By Larry Taylor/Garden Grove Journal
After more than a decade of triumphant success in both San Francisco and Seattle, Teatro ZinZanni is now in Southern California at Segerstrom Center for the Arts in Costa Mesa with a new show, “Love, Chaos & Dinner.” This unique production is part circus, part dinner theater and full of amazing acts and ribald humor. It has been described as a version of Berlin’s infamous Kit Kat Klub from “Cabaret.”
Three-hours of cirque, comedy, music and European Cabaret, it is all served up with a top flight five-course dinner, along with drinks. The venue is a colorful tent structure that dates back over a hundred years. It is erected in the open space between Segerstrom Hall and Segerstrom Concert Theater.
Between courses and drinks, entertainment erupts all around – clowns do their thing; acrobats put themselves through amazing contortions, trapeze artists fly; a female impersonator takes a volunteer from the audience and introduces him to a new aspect of life; a blues belter shakes the struts with her Joplinesque voice; a Ukranian gymnast manipulates a hula hoop into areas heretofore unknown – and the acts go on and on.
A five-course meal with an entree choice of silky salmon or succulent short ribs [a little more for steak and lobster.] All this in an all-inclusive ticket.
Teatro ZinZanni started in Belgium in the early 1900s. A century later, One Reel, the originating company, imported two of their beautiful antique theaters from Belgium and erected them in downtown Seattle in 1998 and in 2002 in San Francisco, on the Embarcadero.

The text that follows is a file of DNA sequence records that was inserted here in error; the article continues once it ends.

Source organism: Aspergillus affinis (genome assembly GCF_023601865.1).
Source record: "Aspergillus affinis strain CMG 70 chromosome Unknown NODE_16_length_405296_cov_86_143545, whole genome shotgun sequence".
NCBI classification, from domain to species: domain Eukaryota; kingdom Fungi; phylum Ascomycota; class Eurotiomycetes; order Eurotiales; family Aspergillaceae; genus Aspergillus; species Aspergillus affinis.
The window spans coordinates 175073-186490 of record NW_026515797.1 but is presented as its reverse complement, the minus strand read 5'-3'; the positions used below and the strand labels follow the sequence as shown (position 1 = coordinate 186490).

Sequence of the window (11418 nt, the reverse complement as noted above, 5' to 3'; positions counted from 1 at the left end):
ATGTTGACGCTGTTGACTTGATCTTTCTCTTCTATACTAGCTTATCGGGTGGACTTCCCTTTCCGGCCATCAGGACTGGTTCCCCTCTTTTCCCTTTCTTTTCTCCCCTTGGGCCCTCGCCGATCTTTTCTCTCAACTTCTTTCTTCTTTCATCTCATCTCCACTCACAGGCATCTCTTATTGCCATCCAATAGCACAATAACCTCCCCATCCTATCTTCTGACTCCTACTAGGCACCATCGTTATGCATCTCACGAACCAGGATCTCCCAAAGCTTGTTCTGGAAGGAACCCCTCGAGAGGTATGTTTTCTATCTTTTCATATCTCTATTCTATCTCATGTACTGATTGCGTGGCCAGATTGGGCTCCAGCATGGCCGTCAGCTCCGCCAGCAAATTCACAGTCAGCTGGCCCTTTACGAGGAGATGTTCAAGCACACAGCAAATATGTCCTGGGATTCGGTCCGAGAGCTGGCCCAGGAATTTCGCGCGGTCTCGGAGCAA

Know as spiegeltents (literally mirror tents), but soon dubbed cabaret tents, they are opulent to look at, made of red velvet and gold brocade, stained glass and deep mahogany. These intimate circular theaters hosted dances, wine tasting, cabarets and celebrations in Europe for decades.
Each tent consists of over 4000 pieces and was designed to be erected and broken down in a hurry. They require no metal fasteners for construction and can be put together by a team of three or four in a day. There are currently about one hundred of these remarkable structures in existence, including the two in America, namely San Francisco’s Palais Nostalgique and Seattle’s Moulin Rouge, which are among the oldest in the Belgian collection. The Palais Nostalgigque was transported in October to Costa Mesa where it will hold shows until Feb. 17, before moving back to San Francisco.
Each of these gorgeous pavilions has a unique history. The Moulin Rouge was nearly destroyed by the Nazis as retribution for a resistance force that blew up a bridge in advance of the Nazi approach. The Nazis burned the wood from the tent in a huge bonfire at the foot of the demolished ridge and smashed all the mirrors.
While very little of the Moulin Rouge is original, Palais Nostalgique was buried deep underground during World W ar II and made it through the conflict unscathed. Both century-old tents are still in fine form. They stand twenty-nine feet tall, with a circumference of 211 feet and have a capacity of 285.
For tickets and information: (714) 556-2787; scfta.org.